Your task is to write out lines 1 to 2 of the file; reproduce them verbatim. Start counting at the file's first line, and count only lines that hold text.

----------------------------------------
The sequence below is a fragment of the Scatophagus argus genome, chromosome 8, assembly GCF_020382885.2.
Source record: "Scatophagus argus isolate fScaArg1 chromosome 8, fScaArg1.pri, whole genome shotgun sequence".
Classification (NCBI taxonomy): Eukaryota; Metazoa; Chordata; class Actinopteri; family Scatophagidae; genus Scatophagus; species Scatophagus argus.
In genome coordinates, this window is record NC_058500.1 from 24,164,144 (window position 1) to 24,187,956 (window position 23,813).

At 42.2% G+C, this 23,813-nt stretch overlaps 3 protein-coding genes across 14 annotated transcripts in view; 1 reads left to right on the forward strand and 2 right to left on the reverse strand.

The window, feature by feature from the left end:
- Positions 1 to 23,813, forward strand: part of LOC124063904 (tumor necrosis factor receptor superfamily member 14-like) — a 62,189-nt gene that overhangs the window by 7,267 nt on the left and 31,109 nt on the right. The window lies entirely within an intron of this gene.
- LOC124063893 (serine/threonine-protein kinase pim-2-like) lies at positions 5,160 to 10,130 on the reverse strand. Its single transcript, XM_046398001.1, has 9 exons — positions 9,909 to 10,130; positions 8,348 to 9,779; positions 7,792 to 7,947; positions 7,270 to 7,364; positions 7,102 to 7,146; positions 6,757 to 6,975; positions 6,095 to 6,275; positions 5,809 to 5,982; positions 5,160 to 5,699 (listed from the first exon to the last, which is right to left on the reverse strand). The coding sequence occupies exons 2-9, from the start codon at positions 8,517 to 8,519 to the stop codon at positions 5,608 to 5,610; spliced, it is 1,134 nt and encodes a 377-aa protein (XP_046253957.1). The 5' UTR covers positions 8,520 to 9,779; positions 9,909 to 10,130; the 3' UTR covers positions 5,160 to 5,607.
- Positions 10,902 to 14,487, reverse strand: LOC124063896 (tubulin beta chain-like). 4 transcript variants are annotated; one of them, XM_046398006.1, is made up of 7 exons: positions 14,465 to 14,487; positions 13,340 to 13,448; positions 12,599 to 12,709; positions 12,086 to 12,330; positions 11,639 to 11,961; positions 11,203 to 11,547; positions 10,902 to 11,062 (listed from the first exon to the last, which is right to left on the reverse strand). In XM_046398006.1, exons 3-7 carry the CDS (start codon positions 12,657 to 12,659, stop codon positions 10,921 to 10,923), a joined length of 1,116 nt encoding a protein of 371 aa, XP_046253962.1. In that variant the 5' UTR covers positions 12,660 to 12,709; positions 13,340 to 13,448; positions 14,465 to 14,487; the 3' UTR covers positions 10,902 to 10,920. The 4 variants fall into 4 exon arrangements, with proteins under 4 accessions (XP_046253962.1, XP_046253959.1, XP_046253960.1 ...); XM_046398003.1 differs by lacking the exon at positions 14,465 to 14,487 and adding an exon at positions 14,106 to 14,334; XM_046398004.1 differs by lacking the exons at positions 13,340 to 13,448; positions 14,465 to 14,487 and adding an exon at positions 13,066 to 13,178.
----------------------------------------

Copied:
The sequence below is a fragment of the Scatophagus argus genome, chromosome 8, assembly GCF_020382885.2.
Source record: "Scatophagus argus isolate fScaArg1 chromosome 8, fScaArg1.pri, whole genome shotgun sequence".